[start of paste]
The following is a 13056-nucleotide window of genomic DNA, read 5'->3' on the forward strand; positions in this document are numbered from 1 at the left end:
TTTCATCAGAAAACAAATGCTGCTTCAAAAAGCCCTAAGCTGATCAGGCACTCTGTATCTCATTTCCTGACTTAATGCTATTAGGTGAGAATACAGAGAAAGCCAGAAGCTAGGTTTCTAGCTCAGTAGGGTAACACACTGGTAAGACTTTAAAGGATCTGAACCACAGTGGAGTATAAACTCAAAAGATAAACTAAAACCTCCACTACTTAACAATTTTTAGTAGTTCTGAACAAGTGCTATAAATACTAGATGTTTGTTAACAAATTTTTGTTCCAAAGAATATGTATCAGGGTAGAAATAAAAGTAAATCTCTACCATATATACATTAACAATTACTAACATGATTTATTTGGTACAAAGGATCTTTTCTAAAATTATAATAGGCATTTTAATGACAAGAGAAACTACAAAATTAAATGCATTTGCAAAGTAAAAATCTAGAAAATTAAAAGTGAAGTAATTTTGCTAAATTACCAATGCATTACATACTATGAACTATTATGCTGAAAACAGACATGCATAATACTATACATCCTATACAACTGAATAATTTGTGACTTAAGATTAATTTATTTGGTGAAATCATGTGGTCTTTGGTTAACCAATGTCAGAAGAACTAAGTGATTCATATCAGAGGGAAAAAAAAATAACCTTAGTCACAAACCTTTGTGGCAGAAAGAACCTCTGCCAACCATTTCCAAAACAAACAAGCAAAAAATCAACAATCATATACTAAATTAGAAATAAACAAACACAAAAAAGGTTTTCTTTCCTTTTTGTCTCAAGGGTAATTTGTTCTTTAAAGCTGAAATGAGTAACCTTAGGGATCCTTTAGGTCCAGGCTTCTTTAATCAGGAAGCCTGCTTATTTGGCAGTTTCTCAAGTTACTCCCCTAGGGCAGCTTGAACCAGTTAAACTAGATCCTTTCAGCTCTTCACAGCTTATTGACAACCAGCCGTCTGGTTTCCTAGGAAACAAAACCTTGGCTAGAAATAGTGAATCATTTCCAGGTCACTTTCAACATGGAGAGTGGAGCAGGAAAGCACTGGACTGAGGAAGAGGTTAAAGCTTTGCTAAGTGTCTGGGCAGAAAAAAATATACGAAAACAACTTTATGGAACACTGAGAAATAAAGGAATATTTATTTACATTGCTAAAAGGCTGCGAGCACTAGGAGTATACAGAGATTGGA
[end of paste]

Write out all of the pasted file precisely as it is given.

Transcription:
The following is a 13056-nucleotide window of genomic DNA, read 5'->3' on the forward strand; positions in this document are numbered from 1 at the left end:
TTTCATCAGAAAACAAATGCTGCTTCAAAAAGCCCTAAGCTGATCAGGCACTCTGTATCTCATTTCCTGACTTAATGCTATTAGGTGAGAATACAGAGAAAGCCAGAAGCTAGGTTTCTAGCTCAGTAGGGTAACACACTGGTAAGACTTTAAAGGATCTGAACCACAGTGGAGTATAAACTCAAAAGATAAACTAAAACCTCCACTACTTAACAATTTTTAGTAGTTCTGAACAAGTGCTATAAATACTAGATGTTTGTTAACAAATTTTTGTTCCAAAGAATATGTATCAGGGTAGAAATAAAAGTAAATCTCTACCATATATACATTAACAATTACTAACATGATTTATTTGGTACAAAGGATCTTTTCTAAAATTATAATAGGCATTTTAATGACAAGAGAAACTACAAAATTAAATGCATTTGCAAAGTAAAAATCTAGAAAATTAAAAGTGAAGTAATTTTGCTAAATTACCAATGCATTACATACTATGAACTATTATGCTGAAAACAGACATGCATAATACTATACATCCTATACAACTGAATAATTTGTGACTTAAGATTAATTTATTTGGTGAAATCATGTGGTCTTTGGTTAACCAATGTCAGAAGAACTAAGTGATTCATATCAGAGGGAAAAAAAAATAACCTTAGTCACAAACCTTTGTGGCAGAAAGAACCTCTGCCAACCATTTCCAAAACAAACAAGCAAAAAATCAACAATCATATACTAAATTAGAAATAAACAAACACAAAAAAGGTTTTCTTTCCTTTTTGTCTCAAGGGTAATTTGTTCTTTAAAGCTGAAATGAGTAACCTTAGGGATCCTTTAGGTCCAGGCTTCTTTAATCAGGAAGCCTGCTTATTTGGCAGTTTCTCAAGTTACTCCCCTAGGGCAGCTTGAACCAGTTAAACTAGATCCTTTCAGCTCTTCACAGCTTATTGACAACCAGCCGTCTGGTTTCCTAGGAAACAAAACCTTGGCTAGAAATAGTGAATCATTTCCAGGTCACTTTCAACATGGAGAGTGGAGCAGGAAAGCACTGGACTGAGGAAGAGGTTAAAGCTTTGCTAAGTGTCTGGGCAGAAAAAAATATACGAAAACAACTTTATGGAACACTGAGAAATAAAGGAATATTTATTTACATTGCTAAAAGGCTGCGAGCACTAGGAGTATACAGAGATTGGA